Did you know that there are approximately 250 hand gestures used by Italians on a daily basis ? Yes, 250! Few conversations are ever complete without one.
But where do they all come from?
Gestures partly come from the Italian love for dramatic and theatrical representations.
But they also partly originate from a long history of Italy being invaded by many other countries that imposed their languages, cultures and mannerisms.
This meant there were language barriers, so people had to come up with other ways of communicating.
We’ve chosen seven of the most common gestures to share with you.
But before we start, remember that gesticulating isn’t just about the hands; it’s also about facial expressions and posture.
So stretch out your neck and shoulders, open your eyes, warm up your eyebrows, and get ready to move your hands like never before!
Place your hand with your palm facing downwards; then, as you speak and reach the subject of the conversation, flip your hand over so that your palm is now facing upwards.
Difficulty: Easy peasy
|A situation or person has changed drastically
|Disappointed or sad
|È cambiato / cambiata da così a così!
(He / she changed from this to that!)
We usually use this gesture when we feel sad or disappointed with someone’s behaviour.
Make your hand into a fist and bite your index finger or flatten your hand and bite the top part of your index finger.
Difficulty: You can do it, Charlie Brown!
|You want to refrain from saying something you’ll regret later
|Porca miseria! (What the heck!)
Cavolo! (No way!)
Mannaggia! (Damn it!)
Use this one to let another person know you’re struggling to stay calm. It works well when something doesn’t go as planned, or when someone does something wrong.
Stretch your pinkie and index fingers with your hand facing downwards to look like horns.
Difficulty: You can do it, Charlie Brown!
|You’re protecting yourself from the Evil Eye, or against anyone who’s badmouthing us, or someone close to us.
This gesture is often referred to as fare le corna (literally, “to do the horns”).
Here is the Italian hand gesture you’ve all been waiting for.
I bet you’ve been wondering, are they going to mention that hand gesture? The most classic of all Italian gestures known to man.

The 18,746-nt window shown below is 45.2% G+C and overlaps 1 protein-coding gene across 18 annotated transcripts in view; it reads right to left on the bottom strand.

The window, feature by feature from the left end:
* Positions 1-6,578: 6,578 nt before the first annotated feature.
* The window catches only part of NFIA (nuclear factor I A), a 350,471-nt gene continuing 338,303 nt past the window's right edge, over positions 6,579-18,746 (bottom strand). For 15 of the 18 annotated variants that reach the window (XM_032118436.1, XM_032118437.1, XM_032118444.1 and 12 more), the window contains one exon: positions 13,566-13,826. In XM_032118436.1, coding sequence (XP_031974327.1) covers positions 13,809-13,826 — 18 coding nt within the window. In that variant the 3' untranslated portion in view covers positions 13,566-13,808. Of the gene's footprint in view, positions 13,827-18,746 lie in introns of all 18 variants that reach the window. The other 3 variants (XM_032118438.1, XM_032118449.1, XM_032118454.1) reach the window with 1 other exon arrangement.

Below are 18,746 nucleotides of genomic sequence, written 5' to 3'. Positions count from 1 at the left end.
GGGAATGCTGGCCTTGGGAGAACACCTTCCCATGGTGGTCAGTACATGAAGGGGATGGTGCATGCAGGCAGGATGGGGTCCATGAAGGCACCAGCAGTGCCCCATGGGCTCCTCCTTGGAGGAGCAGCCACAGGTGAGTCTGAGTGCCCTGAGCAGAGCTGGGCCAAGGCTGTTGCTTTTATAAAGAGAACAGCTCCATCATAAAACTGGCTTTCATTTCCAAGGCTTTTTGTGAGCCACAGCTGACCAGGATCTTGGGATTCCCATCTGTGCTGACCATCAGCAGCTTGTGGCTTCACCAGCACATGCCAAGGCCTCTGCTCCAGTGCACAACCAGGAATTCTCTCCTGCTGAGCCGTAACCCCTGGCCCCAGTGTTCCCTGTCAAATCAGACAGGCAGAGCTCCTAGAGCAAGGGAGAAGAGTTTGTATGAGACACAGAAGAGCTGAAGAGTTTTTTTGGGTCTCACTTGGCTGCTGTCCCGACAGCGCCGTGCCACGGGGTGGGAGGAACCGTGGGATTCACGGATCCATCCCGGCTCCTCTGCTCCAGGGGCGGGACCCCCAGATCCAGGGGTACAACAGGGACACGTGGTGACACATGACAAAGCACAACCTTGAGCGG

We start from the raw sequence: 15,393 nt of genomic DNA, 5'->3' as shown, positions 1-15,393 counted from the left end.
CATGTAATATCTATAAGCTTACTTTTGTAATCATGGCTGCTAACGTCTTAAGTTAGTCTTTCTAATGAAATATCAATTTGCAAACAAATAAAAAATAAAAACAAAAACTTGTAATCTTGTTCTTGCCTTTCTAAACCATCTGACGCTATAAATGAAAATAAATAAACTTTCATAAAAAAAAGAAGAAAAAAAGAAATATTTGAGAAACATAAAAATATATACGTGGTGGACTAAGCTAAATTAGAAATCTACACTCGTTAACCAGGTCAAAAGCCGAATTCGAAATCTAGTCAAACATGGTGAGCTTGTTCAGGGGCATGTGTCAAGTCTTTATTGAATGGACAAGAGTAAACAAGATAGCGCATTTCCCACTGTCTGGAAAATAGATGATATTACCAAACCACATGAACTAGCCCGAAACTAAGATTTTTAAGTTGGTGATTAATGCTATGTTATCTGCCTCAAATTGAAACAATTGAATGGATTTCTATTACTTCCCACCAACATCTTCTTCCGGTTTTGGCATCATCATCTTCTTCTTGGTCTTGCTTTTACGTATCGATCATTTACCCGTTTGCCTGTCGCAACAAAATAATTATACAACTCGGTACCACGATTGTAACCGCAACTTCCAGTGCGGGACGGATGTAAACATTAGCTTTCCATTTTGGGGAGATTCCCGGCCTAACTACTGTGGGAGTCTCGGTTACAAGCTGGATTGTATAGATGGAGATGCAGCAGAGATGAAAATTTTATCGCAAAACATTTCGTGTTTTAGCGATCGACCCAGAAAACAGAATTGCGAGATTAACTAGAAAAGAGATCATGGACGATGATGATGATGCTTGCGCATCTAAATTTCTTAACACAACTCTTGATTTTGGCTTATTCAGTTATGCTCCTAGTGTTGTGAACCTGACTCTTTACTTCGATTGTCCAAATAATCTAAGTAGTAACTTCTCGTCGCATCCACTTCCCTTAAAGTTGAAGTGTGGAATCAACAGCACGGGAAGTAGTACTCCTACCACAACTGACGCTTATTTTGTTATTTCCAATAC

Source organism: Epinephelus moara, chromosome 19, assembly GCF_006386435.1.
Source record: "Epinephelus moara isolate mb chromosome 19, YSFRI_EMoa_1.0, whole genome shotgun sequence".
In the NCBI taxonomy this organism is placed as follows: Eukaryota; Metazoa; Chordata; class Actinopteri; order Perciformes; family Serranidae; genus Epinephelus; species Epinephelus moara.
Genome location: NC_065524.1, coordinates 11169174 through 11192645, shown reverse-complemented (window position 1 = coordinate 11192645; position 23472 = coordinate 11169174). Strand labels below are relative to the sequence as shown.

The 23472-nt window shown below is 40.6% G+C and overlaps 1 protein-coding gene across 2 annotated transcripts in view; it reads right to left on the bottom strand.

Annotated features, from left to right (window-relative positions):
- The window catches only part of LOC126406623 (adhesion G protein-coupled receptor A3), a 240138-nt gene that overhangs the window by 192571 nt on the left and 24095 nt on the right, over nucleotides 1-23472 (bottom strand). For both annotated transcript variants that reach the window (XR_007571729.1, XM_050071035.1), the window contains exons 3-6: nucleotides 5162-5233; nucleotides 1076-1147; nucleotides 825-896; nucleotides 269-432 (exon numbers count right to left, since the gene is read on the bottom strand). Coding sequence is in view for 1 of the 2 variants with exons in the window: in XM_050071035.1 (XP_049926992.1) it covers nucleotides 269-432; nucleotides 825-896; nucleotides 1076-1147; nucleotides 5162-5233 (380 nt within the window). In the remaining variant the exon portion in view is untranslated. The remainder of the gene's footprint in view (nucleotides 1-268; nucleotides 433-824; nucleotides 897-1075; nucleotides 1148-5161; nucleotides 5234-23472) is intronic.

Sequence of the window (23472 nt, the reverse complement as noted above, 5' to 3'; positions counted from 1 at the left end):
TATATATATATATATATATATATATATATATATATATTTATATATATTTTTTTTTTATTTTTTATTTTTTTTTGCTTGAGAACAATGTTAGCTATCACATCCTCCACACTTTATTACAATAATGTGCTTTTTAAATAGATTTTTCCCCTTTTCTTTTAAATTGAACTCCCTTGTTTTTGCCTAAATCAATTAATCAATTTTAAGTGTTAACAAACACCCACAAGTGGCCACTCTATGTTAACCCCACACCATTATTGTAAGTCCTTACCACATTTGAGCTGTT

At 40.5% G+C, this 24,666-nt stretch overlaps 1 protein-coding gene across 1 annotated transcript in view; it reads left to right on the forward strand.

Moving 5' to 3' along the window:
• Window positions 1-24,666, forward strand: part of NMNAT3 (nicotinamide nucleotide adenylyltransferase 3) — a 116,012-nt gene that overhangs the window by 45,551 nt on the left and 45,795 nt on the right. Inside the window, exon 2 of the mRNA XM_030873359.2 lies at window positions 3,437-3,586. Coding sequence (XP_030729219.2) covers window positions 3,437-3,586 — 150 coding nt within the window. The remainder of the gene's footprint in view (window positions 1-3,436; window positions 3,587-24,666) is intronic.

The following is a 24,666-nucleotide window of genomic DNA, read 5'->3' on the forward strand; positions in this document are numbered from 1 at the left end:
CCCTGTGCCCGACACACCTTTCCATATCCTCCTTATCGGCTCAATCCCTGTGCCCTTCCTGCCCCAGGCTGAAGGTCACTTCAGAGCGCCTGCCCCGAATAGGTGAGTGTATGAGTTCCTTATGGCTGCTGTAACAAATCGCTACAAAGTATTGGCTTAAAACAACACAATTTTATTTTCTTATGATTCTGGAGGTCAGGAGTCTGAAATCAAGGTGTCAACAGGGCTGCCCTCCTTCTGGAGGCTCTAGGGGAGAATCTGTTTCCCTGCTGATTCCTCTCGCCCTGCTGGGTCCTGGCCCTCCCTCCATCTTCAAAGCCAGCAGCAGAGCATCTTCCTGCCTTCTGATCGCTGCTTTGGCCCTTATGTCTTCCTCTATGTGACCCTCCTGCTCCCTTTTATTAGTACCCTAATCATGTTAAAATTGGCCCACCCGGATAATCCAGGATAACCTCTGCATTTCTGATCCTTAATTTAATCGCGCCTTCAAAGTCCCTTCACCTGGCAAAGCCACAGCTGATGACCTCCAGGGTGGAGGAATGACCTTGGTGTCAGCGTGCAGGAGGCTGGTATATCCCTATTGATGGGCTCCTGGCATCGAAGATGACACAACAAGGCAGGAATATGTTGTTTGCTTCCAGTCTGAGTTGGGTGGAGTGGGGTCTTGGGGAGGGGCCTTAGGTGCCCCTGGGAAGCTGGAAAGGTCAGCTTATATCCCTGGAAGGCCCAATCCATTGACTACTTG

Are you ready?
It’s the one and only “pinecone hand” gesture.
Gather your fingertips to one imaginary point making sure to keep your fingers stretched out.
|Someone says something a bit silly
|Ma che fai? (But what are you doing?!)
Ma dove vai? (But where are you going?!)
|You’re sarcastically questioning a friend’s sanity
|Ma chi sei? (But who are you?!)
Ma che vuoi? (But what do you want?)!
Ma perché? (But WHY?!)
Pretty self-explanatory, we reckon…
Use your index and middle finger to imitate a fork picking up spaghetti; your elbow should face sidewards.
|You’re hungry and really craving spaghetti
(A round of spaghetti)
Italians love pasta – and spaghetti is the epitome of Italian cuisine. Whether it’s lunch or dinner, suggesting to have a spaghettata will always be a great idea.
With your palm facing inwards, flatten your fingers but lift only your thumb; then move your hand several times in an up-and-down motion.
|Telling someone that you want to leave or that you should leave together
|Andiamo! (Let’s go!)
This one’s pretty handy when you find yourself in an uncomfortable situation that you want to get out of.
Same as above, but use your other hand to smack the back of the hand that moves.
|Telling someone to leave
|Fed up and bothered
Oh, vattene! (Go away!)
You should only use it with people you know well, and who can take a joke. You’re basically asking them to completely disappear from the picture!
Move your hand to the sound of: aumm aumm. Lower your palm and move your fingers (pinkie first, then the others progressively) like you’re playing a harp.
|You think something funny is going on
|Spread your cheekbones as if you were forcing a smile, and stretch your lips so that they’re almost invisible.
|A situation seems a bit shady, or even illegal
|Raise both your eyebrows as if you know what is actually going on.
What’s important here is the perfect synchrony between the movement of the hand and the pronunciation of aumm, aumm.
Don’t worry, with a little bit of practice you will soon become a Jedi Master of Italian gestures.
The beauty of gestures lies in the fact that you don’t really need to learn Italian to know what’s going on, so keep on practising, and before you know it you’ll be able to show everyone how Italian you really are!
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